To do this, go to the Retroarch main menu, scroll down and tap Online Updater, then tap Update Installed Cores and Update Core Info Files.
While you’re there, you should also semi-regularly tap “Update GLSL Shaders” to make sure you’re running the best versions of the shaders (more on those below). Also check out the Playlist Thumbnails Updater, which will get you nice thumbnail pictures for your games if you don’t have them already.
Shaders are filters that can be applied over various cores and individual games. They can drastically change the look of a game, for example, by filtering the textures to look smoother and less pixelated or by adding a CRT screen or NTSC filter over a game to replicate the kind of experience you have had playing it back in the 90s.
To use shaders, open a core along with a game, go to the menu -> Quick Menu -> Shaders, then tap the “Video Shaders” slider to access the Shader options.
Tap “Load Shader Preset -> shaders_glsl” to access all the shaders you can use in Retroarch. There are tons to choose from, so just go ahead and experiment with the ones you like. (CRT Easymode is a good one to recreate that 90s screen look.)
If you want to tweak a given shader, after selecting it, go to “Shader Parameters” in the Shaders menu to tweak its scanline strength, mask dots, and so on.
PS1/PS2 Emulation and BIOS
For the most part, you don’t need to worry about BIOS when running emulators and games because the relevant files are included in the emulators. BIOS files are pretty much the first thing an emulator looks for when running with a different BIOS file required depending on the global region of the game you’re playing.
With PS1 and PS2 games, however, you’ll need to find the relevant BIOS files yourself (you can find them online) and put them in the “system” folder of Retroarch on your Android device.
You can find out more details about PS1 emulation on Retroarch in our guide. It’s for the desktop version, but the same general rules apply. When it comes to BIOS, the ones you’ll need are the following:
- scph5500 (NTSC – Japan)
- scph1001 (NTSC – US)
- scph5502 – (PAL – Europe)
- scph5552 (PAL – Europe)
From the Quick Menu for a given core, you have all kinds of features. If you’re running a game, you can go to the Quick Menu to “Save State” and “Load State” (a godsend if you’re playing saveless NES games).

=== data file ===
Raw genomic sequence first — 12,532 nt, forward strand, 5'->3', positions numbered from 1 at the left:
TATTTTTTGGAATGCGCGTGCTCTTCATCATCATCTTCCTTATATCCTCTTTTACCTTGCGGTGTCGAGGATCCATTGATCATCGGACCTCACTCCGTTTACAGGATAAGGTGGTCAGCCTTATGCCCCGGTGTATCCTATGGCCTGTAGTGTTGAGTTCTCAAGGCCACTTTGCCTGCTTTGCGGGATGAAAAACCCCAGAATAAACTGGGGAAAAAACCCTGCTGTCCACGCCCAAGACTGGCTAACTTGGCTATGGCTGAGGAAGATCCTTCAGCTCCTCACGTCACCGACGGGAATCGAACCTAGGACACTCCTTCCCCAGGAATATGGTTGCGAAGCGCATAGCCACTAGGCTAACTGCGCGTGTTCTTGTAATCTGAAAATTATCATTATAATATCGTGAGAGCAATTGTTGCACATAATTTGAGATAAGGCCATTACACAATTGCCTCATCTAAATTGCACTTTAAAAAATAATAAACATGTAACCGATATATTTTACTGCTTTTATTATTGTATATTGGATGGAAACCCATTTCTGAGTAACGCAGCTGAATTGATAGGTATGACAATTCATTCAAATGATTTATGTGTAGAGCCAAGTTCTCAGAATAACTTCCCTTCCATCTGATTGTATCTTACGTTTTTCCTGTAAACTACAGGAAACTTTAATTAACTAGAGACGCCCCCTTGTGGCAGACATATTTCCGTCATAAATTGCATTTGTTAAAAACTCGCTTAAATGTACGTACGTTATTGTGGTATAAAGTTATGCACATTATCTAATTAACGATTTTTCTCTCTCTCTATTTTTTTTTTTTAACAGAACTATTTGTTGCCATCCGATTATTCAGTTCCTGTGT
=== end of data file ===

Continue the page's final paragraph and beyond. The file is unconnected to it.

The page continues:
If you don’t have a core loaded, you can go to the “Settings menu -> Input -> Input Hotkey Binds” to set quick buttons for things like Save State, Rewind, and, crucially, “Menu toggle,” which takes you to the Retroarch menu. (On a PS4 controller, I like to set this as the PS button.)
Among the many other interesting features in the Settings menu is “Achievements,” which links Retroarch with retroachievements.org, unlocking achievements for thousands of retro games!
RetroArch and emulation are both complex things – you’re essentially mimicking entire hardware using only software, so inevitably things may go wrong during this process. Here are some of the ways to fix Retroarch when it’s not working properly on Android.
1. Games not running
The most common reason for a game not running on RetroArch is that you’re using the wrong video driver. Your two options in RetroArch are Vulkan and openGL, and it really varies between cores with regard to which is best to use.
To switch your video driver: in RetroArch go to “Settings -> Drivers,” then under Video, switch your drive between “vulkan” and “gl.”
2. RetroArch not finding games
If you use the “load folder” option to look for ROMs or games on your system, then it’s possible RetroArch won’t find them. This could be because the games don’t quite use the same file format that RetroArch is scanning for.
The good news is that you should still be able to run these games – you just need to load them manually.
Tap “Playlists (the icon at the bottom centre of RetroArch) -> Import Content,” then instead of tapping Scan Directory or Scan File, tap “Manual Scan.”
Here you can select the directory to scan, which system or core to associate scanned content with, as well as the file extensions to scan for. (You may want to check the file extension of the ROMs you’ve been struggling to scan and enter it here.)
Once you’re ready, scroll to the bottom and tap Start Scan.
3. General bugginess
If RetroArch is crashing, bugging out by not showing on-screen controls, and other minor frustrations, you may want to delete the RetroArch config file to refresh the app.
To do this: using a file manager app, navigate to the RetroArch directory on your phone (internal storage -> Retroarch -> config, by default). Find the “Retroarch-1234-56789.cfg” file (the numbers will be random) and delete the file.
Restart the app, and it should hopefully run smoother.
As you’ve probably noticed by now, Retroarch is feature-rich, making it a particularly deep and fun rabbit hole to go down. We have a bunch of fixes for the desktop version of Retroarch not working, some of which can be applied to the Android version. If you want to dabble in the dark side, see our list of the best Android hacking apps.